I’ve been grappling with my new hypnotherapist profession and certification, not that I’m questioning my new endeavor, because I’m not. Hypnotherapy is my passion, my purpose. As a hypnotherapist, I guide others to connect with and experience peace, purpose, and positive change. How cool is that! It makes me feel alive.
Rather, the conflict resides in the duality of my enthusiasm. You see, I feel this same passion, purpose, and aliveness being a gut healing GAPS practitioner. In my mind, they seem so far apart; different enough to warrant two separate business cards!
The explanation of my two different practices is often cumbersome, sending me back into the rink for more professional identity wrestling. But maybe I need to get out of the rink. Maybe my two loves are not at odds. Maybe they offer symbiotic healing. Certainly when someone is reclining in my fabulous hypnotherapy chair (courtesy of one of my practice clients!) reprogramming their hard drive to release weight or relieve depression, the thought of GAPS also improving his/her mental and physical wellbeing crosses my mind. Likewise, while teaching about GAPS and feeding people gut healing food, my mind considers how changing some of their long held erroneous diet beliefs at the subconscious level could catapult their healing.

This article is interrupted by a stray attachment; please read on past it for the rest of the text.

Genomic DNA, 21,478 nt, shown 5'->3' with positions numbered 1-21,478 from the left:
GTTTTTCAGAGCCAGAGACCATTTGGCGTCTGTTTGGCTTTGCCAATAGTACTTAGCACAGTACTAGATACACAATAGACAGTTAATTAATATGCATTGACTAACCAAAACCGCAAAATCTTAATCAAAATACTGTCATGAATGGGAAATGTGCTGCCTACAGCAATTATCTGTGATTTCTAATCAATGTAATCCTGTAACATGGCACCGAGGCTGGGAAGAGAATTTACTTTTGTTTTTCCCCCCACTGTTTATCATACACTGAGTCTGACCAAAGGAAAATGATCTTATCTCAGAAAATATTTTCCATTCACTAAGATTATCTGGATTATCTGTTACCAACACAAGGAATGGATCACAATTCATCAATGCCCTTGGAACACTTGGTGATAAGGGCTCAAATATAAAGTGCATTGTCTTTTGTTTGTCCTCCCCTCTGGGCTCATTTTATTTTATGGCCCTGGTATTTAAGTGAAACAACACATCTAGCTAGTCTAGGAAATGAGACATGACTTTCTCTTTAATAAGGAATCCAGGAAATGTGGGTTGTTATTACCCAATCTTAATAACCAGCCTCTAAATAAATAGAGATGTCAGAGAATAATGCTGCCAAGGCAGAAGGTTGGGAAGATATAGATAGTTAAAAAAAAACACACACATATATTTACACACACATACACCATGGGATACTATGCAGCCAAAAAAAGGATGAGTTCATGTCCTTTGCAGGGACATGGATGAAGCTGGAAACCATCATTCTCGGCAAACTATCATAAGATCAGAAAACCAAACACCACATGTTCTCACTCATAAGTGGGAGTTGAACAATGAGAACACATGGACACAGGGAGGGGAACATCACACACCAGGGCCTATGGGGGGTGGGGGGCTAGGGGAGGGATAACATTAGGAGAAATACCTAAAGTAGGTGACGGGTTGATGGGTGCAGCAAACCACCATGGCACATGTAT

GAPS heals the digestive system to successfully treat many mental and physical illnesses. When the mind and body are feeling great, access to the spiritual self seems more effortless and accessible, as depicted by Maslow’s hierarchy of needs.
I’ve experienced this personally. After beginning to detoxify and getting my lymphatic drainage system moving again after 9 long blocked and tear free years, my spirit soared. Just as much as food and health are connected, so connected are the mind, body, and soul. GAPS is an outside-in approach to healing, bringing real nourishing food from the outside to improve the body’s functioning on the inside.
Hypnotherapy offers improvement from the inside-out, allowing for positive changes and guidance at the subconscious soulful level to help the mind and body function optimally, somewhat an inverse approach to the hierarchy of needs.
Despite the directional approach of healing, both GAPS and hypnotherapy holistically enhance the quality of life – mind, body, and spirit.
To paraphrase Joni Mitchell, I’ve looked at life from both sides now, from out and in and in and out, and I’ve found wholeness and connection. I embrace this connection, this symbiosis, and from this point forward offer a clearer picture of my professional loves not as contrasting but rather as complimentary. I now grasp that even the dichotomy of my loud and boisterous voice and laughter as a GAPS practitioner/teacher contrasting sharply with my peaceful and encouraging voice as a hypnotherapist/teacher serves to join the yin and yang of me, bringing a collective wholeness to my holistic health practices of Nourishing Happiness and HYPNOurish.